As Prime Minister Narendra Modi heads to the Philippines to attend the Asean and East Asia Summits, a new book provides some valuable insights into India's growing engagements with East Asia and its response to the rise of China.
In "India Turns East: International Engagement and US-China Rivalry", author Frederic Grare enlightens readers about India's move to reclaim its status in a rapidly-changing Asian environment under its Look East Policy, now called the Act East Policy, which primarily focuses on the the 10-member Association of Southeast Asian Nations (Asean).
Grare is a non-resident senior fellow in the Carnegie Endowment's South Asia Programme and his research focuses on security issues, Afghan, Indian and Pakistani regional policies, and tension between stability and democratisation. He has served at the French Defence Ministry's Directorate for Strategic Affairs, at the French Embassy in Pakistan, and as Director of the Centre for Social Sciences and Humanities in New Delhi.
Grare throws light on how the Look East Policy, launched in 1992 by then Prime Minister Narasimha Rao and initially aimed at developing regional trade and attracting foreign direct investments from capital-rich Asian economies to finance India's economic reforms, turned into a a comprehensive strategy with political and military dimensions concerning the entire Asia-Pacific region.
He describes the Look East Policy as the most important foreign policy initiative of India in the immediate post-Cold War period and New Delhi's attempt to reconnect with Asia as part of India's economic globalisation.
"Political and strategic considerations were present very early on in the elaboration of the policy," the book states.
"Frustration with the process of integration within South Asia, and the manner in which Pakistan was seen to be subverting the efforts at energising the South Asian Association for Regional Cooperation (Saarc), had convinced Indian decision-makers that it was necessary to look beyond the region."
As for China, Grare is of the view that despite New Delhi's concerns about potential Chinese military threats, a conflict with China is not pre-ordained, if not inconceivable.
"While China's increased maritime presence in the Indian Ocean and India's participation in naval exercises in the Pacific do create new security dilemmas in the region, these are often a reflection of the aspirations of India's partners, who seek a larger role for India as an economic and military balancer in the region," he writes.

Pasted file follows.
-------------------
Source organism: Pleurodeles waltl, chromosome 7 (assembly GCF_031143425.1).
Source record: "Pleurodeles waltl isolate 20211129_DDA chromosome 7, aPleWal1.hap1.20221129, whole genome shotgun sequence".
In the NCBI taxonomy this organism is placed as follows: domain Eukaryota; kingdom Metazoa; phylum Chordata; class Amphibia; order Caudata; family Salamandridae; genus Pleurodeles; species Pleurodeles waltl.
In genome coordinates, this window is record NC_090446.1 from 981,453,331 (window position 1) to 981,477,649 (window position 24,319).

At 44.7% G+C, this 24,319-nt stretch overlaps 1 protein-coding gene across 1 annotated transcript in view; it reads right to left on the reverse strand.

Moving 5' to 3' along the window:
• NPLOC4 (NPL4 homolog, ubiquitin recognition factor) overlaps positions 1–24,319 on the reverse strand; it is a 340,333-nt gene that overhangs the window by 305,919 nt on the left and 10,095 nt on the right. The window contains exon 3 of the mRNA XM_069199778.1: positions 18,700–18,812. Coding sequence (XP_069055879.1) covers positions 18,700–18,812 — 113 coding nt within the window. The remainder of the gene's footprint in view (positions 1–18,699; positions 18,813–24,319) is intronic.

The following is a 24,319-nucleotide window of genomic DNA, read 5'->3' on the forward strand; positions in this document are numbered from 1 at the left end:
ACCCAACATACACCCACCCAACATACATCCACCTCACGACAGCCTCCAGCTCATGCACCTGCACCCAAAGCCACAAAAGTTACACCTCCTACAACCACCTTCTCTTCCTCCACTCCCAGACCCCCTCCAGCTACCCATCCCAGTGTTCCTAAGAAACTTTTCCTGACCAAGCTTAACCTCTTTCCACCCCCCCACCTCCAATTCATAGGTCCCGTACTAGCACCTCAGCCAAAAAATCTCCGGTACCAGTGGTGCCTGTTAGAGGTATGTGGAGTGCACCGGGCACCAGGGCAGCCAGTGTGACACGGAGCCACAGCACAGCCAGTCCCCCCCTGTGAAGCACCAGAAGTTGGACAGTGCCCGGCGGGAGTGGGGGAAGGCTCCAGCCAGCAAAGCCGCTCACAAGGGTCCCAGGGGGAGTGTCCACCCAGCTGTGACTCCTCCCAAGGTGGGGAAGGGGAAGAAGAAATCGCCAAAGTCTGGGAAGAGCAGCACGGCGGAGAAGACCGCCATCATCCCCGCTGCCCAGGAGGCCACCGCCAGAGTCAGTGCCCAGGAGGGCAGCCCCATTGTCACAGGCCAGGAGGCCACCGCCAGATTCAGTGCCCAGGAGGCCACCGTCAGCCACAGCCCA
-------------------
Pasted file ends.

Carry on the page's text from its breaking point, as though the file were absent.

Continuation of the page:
Regarding southeast Asia in India's geo-strategy, the author opines that changes in the configuration of the international system post-Cold War, rather than geographical proximity, have cemented the importance of southeast Asia for India.
"The acceleration of economic growth following trade and investment liberalisation reforms initiated in 1991 required India to play the role of regional peacekeeper and stabiliser, ensuring the free flow of energy and goods to and from the global market," he states.
Grare explains that with the development of the Look East Policy, more and more of India's international trade takes place within Asia, leading to increased worries about the future of freedom navigation in an area of potential importance to the country's energy security.
"The northeast of the Indian Ocean, including the Bay of Bengal and the Andaman Sea, is therefore another key strategic space," he states.
"India's strategic presence in the area provides it with the stability to control the sea lines of communication that cross the Bay of Bengal and the Andaman Sea to and from the Malacca Straits."
Coming to Japan's role in India's Look East Policy, Grare argues that as long as Beijing remains the epicentre of Asia, relations between New Delhi and Tokyo will remain but these are, and will be, based on a quid pro quo.
"For India, the objective is to leverage its relation with Japan to generate enough uncertainty in China about a possible alignment or partnership with an anti-China coalition in order to ensure that Beijing does not engage in any action likely to push India too far into the US sphere of influence," he states.
However, the author adds that the difficulty for India will be in sufficiently engaging Japan without ever being committed enough to the relationship to lose its strategic decision-making autonomy while Tokyo will expect New Delhi to continue with its reforms in order to get the expected return on Japanese investments.
Regarding India-US equations vis-a-vis China, Grare argues that the objectives of New Delhi and Washington need not necessarily be congruent.
"Like every foreign policy, India's policy vis-a-vis China is a mix of integration, balancing, and deterrence," he states.
"In each of these categories, the United States can bring India some useful support. But the discourse on the commonality of the China threat to the United States and India, as useful as it may be by justifying the quid pro quo that forms the basis of the India-US relationship as for arms sellers and buyers in both countries, represents only a limited aspect of the reality of the relationship as seen by actual policy-makers. The asymmetry of power between the United States and India and their geographic separation make the persistence of significant divergences inevitable," Grare opines.
(Aroonim Bhuyan can be contacted at firstname.lastname@example.org)
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